Friday, 1 May 2009

The Cheap Eats - Buying meat in a credit crunched climate

I recently wrote a piece for a regional magazine here in the UK about how tighter budgets don’t necessarily mean that we have to shelve our ethics when it comes to buying meat.

Here it is. Comments and thoughts appreciated.



With consumers having to tighten their purse strings thanks to the economic downturn, many of us might be tempted to head towards the budget aisles of the supermarkets and start filling our trolleys with meats of dubious origin in order to make savings.

Of course, thanks to Hugh and Jamie et al we know about the plight of the ‘three-quid’ chicken and continentally raised pork. But when it comes to the bottom line, many of us are hampered by simple economics.

But the answer doesn’t necessarily lie at this end of the market and the good news is that we don’t need to temporarily shelve our principles in order to enjoy meat on a budget. There is, in the words of chef Fergus Henderson – advocate of a more holistic ‘nose to tail’ approach to meat cookery – a world of delights ‘beyond the fillet’.

Before you switch off entirely, we’re not talking about offal here, although liver, kidneys and their ilk remain a very cheap option for those that aren’t squeamish about such cuts. The answer instead lies in the ‘forgotten cuts’ that for so long have been unfashionable but are making a swift and timely return to the fore.

‘There is some wonderful meat that is so cheap it is almost unbelievable,’ says Miles, head butcher at Gog Magog Hills Farm Shop. ‘For a while it has been hard to sell, but we’re finding that they are getting more and more popular.’ They are the cuts whose very names evoke an earlier age of cookery and thrift, ones that perhaps your grandmother would have made the most of.

Kevin from Andrew Northorp Butchers on Mill Road agrees: ‘The one cut we’re selling a lot of is pork belly, people love it and we’re selling more than ever. Brisket is brilliant as well, it makes a great and economical pot roast.’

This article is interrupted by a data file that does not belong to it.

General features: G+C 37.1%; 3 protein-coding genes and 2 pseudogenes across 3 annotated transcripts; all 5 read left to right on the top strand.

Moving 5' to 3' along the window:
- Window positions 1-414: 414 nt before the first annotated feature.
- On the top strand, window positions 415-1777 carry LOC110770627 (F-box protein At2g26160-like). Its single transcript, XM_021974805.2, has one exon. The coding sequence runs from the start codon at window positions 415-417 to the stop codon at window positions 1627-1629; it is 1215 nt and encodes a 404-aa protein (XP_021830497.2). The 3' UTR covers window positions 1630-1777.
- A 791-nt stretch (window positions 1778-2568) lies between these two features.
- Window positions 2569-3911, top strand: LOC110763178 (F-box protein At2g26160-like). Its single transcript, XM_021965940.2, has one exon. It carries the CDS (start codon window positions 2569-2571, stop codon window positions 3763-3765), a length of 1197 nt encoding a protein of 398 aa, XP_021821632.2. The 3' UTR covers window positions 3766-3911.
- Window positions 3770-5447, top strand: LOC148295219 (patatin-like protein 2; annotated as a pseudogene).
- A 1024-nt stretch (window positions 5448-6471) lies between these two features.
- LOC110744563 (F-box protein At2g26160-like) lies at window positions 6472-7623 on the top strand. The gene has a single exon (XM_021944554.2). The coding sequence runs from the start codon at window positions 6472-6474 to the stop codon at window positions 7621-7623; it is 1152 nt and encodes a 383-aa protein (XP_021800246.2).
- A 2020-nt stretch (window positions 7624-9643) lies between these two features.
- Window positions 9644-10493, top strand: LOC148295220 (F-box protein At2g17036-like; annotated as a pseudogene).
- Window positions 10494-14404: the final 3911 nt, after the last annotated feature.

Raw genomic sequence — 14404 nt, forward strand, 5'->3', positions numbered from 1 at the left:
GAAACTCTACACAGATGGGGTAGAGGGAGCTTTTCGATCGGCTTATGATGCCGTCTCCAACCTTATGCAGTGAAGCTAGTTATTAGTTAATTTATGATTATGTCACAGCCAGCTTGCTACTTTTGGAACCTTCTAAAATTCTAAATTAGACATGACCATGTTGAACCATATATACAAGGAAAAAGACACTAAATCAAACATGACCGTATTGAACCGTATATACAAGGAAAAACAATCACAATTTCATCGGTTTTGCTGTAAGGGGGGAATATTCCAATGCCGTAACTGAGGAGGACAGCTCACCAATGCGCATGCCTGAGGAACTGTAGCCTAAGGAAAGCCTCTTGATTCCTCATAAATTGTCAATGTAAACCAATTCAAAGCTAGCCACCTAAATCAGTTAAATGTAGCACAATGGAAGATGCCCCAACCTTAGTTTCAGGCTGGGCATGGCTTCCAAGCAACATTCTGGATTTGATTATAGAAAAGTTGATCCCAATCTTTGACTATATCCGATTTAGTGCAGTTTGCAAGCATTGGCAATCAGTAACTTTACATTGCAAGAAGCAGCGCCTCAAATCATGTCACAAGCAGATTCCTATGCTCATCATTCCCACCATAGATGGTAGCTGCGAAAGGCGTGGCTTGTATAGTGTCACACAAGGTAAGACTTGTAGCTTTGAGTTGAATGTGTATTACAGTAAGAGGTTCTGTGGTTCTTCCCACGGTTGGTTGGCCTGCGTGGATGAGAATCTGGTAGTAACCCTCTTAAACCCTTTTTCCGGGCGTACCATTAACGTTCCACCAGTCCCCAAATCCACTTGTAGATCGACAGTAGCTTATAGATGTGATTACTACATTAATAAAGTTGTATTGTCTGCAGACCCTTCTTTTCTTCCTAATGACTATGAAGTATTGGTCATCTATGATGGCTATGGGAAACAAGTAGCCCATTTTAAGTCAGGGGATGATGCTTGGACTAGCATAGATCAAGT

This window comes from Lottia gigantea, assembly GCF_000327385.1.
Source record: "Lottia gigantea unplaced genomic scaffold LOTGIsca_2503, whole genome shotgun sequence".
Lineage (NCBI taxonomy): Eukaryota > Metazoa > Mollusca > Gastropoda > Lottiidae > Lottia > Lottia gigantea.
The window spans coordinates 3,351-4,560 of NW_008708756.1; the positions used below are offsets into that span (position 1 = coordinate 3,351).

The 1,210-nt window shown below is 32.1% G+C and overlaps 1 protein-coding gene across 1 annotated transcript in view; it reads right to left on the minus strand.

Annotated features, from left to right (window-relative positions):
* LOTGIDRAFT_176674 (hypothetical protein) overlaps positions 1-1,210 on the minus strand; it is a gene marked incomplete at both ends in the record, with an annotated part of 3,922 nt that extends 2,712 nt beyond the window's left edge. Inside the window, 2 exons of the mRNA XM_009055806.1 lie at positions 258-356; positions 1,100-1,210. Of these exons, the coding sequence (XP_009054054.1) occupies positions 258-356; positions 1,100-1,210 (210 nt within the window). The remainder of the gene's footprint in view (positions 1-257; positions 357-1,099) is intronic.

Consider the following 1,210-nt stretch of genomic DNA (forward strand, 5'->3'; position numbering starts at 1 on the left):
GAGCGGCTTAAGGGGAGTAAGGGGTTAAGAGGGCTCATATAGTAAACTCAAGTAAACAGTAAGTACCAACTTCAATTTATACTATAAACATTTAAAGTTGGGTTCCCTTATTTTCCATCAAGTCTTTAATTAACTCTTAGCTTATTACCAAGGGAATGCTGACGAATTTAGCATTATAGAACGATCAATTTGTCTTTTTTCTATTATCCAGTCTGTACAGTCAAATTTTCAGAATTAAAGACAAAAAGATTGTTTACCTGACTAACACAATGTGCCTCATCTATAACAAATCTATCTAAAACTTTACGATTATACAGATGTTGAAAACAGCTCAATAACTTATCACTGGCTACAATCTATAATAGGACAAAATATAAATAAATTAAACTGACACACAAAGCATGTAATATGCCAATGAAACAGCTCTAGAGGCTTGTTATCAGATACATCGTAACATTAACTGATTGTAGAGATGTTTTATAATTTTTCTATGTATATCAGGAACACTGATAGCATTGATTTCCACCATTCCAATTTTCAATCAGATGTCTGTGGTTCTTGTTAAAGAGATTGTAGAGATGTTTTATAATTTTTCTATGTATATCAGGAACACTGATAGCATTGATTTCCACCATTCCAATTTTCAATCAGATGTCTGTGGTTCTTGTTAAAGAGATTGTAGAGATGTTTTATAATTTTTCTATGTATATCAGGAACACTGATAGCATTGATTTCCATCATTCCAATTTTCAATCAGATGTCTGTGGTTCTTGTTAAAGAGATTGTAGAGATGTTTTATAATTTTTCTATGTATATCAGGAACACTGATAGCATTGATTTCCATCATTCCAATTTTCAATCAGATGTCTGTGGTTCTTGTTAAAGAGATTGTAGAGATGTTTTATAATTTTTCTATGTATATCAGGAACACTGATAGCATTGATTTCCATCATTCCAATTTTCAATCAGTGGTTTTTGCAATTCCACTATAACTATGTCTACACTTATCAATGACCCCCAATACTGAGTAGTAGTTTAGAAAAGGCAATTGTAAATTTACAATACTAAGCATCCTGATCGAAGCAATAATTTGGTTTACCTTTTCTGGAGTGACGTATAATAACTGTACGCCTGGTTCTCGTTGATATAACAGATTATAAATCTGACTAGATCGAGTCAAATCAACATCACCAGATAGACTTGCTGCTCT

Pork hand, cheeks (both pork and beef), beef shin, and chicken thighs are also all ideal for a credit-crunched menu. And what’s more, as well as being staggeringly cheap, they are supremely delicious: far tastier than fillet, loin or chicken breast in many cases.

Although they may lack the convenience of the more familiar pieces of meat – you certainly can’t cook beef cheeks as you would a fillet steak – they invariably lend themselves to near effortless slow cooking, a process as close to culinary alchemy as it is possible to get without donning a wizard’s hat.

The animal perhaps most synonymous with this time of year, though, is undoubtedly lamb and that too has no shortage of cuts ideal for those looking to cook on a budget. Lamb neck makes a better curry than almost any other meat and, left on the bone, adds an unsurpassed flavour and richness that lends itself beautifully to spiced dishes. Perhaps slightly more unusual is lamb breast which is the cheapest cut on the animal. Similar to pork belly, it is delicious rolled around rosemary and garlic stuffing and slow roasted.

Although they may be hard to find at the supermarket there are many excellent butchers throughout the region (see LocalFoodAdvisor.com for more details) that would be delighted to talk you through these wonderful pieces of meat that are well worth hunting out for both economic and culinary reasons.

6 comments:

rich said...

Spot on - very good article.

I'm cooking a lot at the moment with cheaper cuts, especially pork. Belly is cheap and utterly delicious.

I had a wonderful piece of beef brisket the other day too...the way the butcher had rolled and tied it was a work of art, and the meat was marbled with fat. It just bubbled away with no effort from me for a whole afternoon and then fell apart when I snipped the string. About a tenner's worth of meat fed all four of us, with plenty left for stealing from the fridge late in the evening.

Beef shin also - my 'go to' meat for any kind of long slow casserole involving beer and dumplings.

Angry Brit said...

Great article. I love going to the butcher. I love the personal touch they give us. I asked a butcher in Switzerland for beef bones once and he looked at me like I was crazy. He sawed them into pieces and charged me 1 Swiss franc for them (less than a dollar). It was so clear that he was doing it just to humour me, but I appreciated the effort on his part.

The Ample Cook said...

Unfortunately we have now become a nation of ignorant people who do not have a clue about cuts of meat and how they relate to an animal. They think all meat comes in a plastic white tray - and all they buy are the prime cuts: chops, steaks etc. Offal isn't even on the agenda.

Really good article.

Ollie said...

Terrific article, Alex. You're absolutely right: one of the best things about the recession is that it encourages people to eat the more unusual cuts. Brisket's great; I also love lamb breast and pig's trotters, and they're never more than a few quid.

Just Cook It said...

Rich - Thank you very much. You're so right. Cheap and darn tasty, what's not to love?

Angry Brit - I love it when you find a butcher you can have a bit of banter with as well as absorb their knowledge. Great story

Ample Cook - I totally agree, a very sad state of affairs. Thank you for the kind words

Thanks very much, Ollie. I have a nasty feeling that prices of these cuts are going to start creeping up though. The lamb shank effect...

Ryan said...

Ah, to have a local butcher. Great piece!